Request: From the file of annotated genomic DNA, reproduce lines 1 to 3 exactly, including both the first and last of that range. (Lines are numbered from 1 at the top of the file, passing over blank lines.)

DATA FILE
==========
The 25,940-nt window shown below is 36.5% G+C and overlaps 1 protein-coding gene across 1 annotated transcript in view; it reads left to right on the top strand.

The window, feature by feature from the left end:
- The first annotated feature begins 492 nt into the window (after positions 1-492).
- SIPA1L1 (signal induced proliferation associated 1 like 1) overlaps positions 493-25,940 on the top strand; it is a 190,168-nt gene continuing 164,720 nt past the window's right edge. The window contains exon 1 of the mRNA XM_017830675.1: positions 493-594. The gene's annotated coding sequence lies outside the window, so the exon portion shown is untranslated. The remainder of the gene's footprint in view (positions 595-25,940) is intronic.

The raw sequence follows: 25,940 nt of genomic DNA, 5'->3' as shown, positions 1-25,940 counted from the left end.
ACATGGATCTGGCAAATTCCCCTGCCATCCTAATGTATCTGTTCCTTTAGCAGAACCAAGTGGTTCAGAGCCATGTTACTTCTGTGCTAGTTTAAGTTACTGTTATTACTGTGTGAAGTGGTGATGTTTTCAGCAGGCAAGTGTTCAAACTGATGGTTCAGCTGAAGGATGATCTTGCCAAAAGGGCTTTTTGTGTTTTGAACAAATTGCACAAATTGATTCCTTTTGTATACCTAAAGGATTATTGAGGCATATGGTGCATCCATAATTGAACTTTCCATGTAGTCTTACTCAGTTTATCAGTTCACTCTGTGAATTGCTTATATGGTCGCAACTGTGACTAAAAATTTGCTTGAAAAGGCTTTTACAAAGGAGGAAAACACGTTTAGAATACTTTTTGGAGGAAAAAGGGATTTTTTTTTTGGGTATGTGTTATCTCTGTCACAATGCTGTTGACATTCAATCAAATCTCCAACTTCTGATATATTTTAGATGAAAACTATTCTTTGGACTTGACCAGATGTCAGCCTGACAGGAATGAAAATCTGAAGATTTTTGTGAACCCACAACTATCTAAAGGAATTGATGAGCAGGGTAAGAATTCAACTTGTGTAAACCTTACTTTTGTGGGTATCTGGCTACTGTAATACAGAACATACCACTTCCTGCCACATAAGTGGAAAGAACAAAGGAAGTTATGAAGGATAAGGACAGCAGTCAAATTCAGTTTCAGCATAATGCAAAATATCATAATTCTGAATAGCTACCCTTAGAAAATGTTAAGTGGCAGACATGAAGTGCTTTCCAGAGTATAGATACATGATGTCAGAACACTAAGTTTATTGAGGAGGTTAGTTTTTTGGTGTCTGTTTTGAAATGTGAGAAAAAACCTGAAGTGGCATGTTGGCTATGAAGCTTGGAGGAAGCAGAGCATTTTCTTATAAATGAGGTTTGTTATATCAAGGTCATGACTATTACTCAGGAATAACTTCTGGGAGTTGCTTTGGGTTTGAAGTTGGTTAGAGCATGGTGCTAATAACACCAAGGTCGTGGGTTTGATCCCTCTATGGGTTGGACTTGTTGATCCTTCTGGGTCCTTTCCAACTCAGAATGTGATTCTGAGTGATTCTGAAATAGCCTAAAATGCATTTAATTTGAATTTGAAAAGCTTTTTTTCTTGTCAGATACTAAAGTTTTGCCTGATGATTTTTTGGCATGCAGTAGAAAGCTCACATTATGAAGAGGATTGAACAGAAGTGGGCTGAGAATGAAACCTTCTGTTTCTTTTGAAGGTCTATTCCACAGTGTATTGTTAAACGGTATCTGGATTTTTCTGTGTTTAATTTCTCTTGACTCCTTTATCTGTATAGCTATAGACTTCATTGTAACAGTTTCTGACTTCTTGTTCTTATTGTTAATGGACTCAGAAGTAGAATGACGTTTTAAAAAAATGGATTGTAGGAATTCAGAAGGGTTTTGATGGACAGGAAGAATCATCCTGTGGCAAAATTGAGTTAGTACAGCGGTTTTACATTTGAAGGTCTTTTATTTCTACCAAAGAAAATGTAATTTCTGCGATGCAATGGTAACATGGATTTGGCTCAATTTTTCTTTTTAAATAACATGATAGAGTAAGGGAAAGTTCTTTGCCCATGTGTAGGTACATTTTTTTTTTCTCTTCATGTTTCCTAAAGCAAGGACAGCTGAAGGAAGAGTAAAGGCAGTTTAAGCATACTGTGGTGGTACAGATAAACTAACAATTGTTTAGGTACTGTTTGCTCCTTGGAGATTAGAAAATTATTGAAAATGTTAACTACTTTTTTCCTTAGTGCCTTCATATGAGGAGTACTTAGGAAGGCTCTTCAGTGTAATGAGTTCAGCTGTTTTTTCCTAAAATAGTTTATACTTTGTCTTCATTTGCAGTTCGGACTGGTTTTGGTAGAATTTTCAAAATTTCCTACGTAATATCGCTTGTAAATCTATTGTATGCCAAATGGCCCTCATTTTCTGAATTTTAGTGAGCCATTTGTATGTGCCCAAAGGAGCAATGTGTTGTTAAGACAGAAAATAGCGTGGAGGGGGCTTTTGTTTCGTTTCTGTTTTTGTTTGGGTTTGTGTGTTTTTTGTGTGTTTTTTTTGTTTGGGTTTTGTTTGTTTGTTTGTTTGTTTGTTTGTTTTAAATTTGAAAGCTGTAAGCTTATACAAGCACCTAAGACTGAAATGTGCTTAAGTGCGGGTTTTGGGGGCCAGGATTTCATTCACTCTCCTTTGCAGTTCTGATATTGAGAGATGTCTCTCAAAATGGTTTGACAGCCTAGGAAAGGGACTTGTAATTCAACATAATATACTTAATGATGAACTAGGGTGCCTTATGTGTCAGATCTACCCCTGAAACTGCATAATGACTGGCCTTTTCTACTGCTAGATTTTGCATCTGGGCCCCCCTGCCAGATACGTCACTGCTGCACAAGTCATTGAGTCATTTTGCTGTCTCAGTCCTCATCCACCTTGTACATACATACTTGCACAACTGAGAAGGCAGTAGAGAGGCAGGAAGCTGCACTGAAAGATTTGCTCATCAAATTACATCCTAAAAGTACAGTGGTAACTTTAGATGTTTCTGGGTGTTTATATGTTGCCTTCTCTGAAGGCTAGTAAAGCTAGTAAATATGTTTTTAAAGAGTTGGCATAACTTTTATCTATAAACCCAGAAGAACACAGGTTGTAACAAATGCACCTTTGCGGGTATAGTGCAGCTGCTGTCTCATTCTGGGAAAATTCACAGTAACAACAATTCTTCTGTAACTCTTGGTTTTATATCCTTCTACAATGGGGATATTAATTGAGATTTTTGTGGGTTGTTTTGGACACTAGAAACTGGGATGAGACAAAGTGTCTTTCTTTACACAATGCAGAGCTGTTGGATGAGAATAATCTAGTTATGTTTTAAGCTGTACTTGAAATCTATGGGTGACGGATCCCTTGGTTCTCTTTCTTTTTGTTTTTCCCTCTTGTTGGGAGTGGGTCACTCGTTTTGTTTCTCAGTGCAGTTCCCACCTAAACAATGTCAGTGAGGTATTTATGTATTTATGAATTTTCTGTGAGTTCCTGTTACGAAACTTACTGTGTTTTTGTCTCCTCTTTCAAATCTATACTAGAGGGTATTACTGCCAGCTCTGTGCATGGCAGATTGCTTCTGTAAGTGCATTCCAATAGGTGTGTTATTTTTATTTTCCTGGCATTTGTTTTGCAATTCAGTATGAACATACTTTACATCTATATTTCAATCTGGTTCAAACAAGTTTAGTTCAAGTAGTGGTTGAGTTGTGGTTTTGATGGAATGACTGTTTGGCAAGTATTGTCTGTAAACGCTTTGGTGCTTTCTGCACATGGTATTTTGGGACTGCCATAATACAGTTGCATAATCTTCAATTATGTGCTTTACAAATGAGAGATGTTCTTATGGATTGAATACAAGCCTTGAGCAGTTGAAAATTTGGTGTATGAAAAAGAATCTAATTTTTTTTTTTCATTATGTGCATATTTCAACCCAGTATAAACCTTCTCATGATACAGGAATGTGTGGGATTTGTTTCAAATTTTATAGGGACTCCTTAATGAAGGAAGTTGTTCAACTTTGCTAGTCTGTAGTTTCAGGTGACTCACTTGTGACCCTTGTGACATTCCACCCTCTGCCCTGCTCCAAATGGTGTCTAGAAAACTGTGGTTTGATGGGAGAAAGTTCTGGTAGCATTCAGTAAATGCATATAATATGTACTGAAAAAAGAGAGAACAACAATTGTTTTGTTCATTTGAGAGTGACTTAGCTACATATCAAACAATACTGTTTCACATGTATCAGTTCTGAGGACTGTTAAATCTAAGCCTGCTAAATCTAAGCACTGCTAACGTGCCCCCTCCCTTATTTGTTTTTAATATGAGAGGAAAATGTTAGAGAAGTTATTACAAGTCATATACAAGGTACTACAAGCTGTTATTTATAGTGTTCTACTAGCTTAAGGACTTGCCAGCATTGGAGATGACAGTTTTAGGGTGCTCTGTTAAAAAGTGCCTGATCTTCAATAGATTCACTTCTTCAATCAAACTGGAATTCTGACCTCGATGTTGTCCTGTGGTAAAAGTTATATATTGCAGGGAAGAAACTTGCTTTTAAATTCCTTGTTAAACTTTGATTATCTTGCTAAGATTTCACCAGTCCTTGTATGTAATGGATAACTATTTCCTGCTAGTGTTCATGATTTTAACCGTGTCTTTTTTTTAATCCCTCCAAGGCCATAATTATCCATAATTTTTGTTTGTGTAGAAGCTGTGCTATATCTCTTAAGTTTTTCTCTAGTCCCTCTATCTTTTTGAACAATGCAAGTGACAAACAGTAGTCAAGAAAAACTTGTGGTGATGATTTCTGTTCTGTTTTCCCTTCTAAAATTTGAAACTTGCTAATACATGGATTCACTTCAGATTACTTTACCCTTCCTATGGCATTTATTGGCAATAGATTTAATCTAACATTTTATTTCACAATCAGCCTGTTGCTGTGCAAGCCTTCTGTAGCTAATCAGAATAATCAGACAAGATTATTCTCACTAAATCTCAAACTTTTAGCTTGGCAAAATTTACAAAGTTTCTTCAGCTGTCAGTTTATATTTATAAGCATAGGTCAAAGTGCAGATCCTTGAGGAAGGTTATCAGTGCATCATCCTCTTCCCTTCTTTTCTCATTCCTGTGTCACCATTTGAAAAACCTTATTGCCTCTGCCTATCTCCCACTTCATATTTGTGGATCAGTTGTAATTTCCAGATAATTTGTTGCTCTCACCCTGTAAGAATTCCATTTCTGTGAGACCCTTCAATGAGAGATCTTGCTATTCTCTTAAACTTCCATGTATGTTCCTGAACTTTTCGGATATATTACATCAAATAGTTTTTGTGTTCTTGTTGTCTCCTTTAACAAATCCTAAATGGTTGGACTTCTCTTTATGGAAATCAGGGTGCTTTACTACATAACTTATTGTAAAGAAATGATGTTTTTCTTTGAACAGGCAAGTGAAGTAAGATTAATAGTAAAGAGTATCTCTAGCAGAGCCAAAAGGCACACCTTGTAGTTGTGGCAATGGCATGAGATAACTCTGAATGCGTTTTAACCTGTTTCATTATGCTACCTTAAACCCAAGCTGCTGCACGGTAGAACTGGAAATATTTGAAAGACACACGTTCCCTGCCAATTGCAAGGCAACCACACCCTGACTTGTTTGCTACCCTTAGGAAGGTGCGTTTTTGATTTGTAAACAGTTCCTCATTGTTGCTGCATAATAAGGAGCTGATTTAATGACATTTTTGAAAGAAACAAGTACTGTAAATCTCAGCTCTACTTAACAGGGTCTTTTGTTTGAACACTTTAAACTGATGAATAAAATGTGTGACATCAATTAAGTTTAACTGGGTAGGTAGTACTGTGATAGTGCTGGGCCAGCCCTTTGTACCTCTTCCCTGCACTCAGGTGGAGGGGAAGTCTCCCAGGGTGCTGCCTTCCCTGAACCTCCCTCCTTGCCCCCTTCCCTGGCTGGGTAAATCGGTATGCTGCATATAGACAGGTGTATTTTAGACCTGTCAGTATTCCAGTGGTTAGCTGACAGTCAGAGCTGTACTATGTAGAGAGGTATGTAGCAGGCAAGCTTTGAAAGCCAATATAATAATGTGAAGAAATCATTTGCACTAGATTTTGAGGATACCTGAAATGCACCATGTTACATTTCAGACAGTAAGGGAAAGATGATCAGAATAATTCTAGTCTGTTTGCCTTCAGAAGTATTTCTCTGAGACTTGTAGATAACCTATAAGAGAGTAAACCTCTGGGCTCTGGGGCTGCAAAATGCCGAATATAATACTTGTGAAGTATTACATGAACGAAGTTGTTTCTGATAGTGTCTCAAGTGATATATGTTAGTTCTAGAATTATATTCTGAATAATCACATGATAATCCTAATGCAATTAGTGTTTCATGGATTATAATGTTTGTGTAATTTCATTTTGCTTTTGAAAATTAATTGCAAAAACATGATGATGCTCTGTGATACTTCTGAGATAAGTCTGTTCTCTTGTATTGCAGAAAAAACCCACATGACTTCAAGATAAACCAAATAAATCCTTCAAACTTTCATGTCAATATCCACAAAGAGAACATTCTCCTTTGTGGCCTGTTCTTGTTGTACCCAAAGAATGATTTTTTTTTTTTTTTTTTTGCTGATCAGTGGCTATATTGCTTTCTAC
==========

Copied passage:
The 25,940-nt window shown below is 36.5% G+C and overlaps 1 protein-coding gene across 1 annotated transcript in view; it reads left to right on the top strand.

The window, feature by feature from the left end:
- The first annotated feature begins 492 nt into the window (after positions 1-492).